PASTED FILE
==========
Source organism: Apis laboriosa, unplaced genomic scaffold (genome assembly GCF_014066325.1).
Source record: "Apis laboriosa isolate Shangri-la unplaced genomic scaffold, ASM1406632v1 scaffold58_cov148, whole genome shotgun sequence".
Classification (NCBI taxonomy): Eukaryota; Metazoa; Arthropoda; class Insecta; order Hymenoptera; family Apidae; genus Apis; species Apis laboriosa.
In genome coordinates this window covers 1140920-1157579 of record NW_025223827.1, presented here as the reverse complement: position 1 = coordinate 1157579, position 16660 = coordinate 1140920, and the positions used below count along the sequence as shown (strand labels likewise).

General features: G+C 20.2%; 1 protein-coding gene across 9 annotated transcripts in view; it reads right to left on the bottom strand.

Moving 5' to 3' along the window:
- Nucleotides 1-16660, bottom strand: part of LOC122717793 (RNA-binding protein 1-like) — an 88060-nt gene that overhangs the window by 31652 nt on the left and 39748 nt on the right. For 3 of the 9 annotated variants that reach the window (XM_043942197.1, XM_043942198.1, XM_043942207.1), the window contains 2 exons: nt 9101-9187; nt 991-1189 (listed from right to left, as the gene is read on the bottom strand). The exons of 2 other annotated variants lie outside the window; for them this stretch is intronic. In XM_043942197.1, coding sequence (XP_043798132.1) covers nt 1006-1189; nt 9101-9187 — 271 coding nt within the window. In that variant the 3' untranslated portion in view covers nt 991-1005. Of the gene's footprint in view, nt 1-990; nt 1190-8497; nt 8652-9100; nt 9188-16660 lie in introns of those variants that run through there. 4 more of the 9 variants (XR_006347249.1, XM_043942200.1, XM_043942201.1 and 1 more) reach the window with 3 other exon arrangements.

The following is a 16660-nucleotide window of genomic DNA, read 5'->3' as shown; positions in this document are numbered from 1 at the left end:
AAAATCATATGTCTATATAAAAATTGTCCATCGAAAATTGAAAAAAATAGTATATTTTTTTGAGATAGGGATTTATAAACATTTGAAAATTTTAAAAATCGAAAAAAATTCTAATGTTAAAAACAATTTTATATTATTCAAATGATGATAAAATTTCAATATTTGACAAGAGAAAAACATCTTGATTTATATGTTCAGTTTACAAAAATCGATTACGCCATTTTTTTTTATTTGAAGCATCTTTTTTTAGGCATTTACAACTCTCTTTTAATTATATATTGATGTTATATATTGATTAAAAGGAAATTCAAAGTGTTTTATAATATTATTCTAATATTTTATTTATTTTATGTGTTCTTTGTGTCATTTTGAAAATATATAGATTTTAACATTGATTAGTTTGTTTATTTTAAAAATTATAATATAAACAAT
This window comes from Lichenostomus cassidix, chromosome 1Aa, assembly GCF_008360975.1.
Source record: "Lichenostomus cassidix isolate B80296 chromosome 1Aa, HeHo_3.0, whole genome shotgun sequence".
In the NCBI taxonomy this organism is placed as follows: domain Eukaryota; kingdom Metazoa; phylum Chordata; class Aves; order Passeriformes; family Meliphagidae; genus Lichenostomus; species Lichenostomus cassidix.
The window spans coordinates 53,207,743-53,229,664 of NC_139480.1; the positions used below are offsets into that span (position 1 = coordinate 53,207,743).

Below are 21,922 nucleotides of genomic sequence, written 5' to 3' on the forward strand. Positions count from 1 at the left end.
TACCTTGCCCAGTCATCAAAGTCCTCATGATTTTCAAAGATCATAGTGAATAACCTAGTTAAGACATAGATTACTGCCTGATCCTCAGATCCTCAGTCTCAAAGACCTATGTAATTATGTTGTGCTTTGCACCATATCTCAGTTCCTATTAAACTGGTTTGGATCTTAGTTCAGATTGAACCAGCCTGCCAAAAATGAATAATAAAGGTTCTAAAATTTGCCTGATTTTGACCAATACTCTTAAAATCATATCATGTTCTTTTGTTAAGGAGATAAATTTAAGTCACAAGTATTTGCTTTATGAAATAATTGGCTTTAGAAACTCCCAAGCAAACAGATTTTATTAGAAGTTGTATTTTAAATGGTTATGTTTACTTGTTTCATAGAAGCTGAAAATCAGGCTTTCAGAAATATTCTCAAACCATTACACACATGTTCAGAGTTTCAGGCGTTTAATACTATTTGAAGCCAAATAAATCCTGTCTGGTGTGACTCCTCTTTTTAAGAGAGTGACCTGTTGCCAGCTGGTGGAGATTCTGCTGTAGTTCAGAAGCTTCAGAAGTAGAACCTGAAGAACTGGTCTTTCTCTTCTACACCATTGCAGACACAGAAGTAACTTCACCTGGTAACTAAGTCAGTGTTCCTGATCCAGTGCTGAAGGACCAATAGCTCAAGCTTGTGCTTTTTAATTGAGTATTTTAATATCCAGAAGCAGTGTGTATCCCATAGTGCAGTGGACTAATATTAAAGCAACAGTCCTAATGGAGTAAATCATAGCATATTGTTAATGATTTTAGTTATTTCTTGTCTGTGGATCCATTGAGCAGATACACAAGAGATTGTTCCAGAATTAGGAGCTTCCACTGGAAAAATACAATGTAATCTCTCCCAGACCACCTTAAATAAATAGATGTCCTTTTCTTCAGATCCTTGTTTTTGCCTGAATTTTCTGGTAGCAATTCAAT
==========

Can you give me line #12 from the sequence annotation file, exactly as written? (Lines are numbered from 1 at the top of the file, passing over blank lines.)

In the NCBI taxonomy this organism is placed as follows: domain Eukaryota; kingdom Metazoa; phylum Chordata; class Aves; order Passeriformes; family Meliphagidae; genus Lichenostomus; species Lichenostomus cassidix.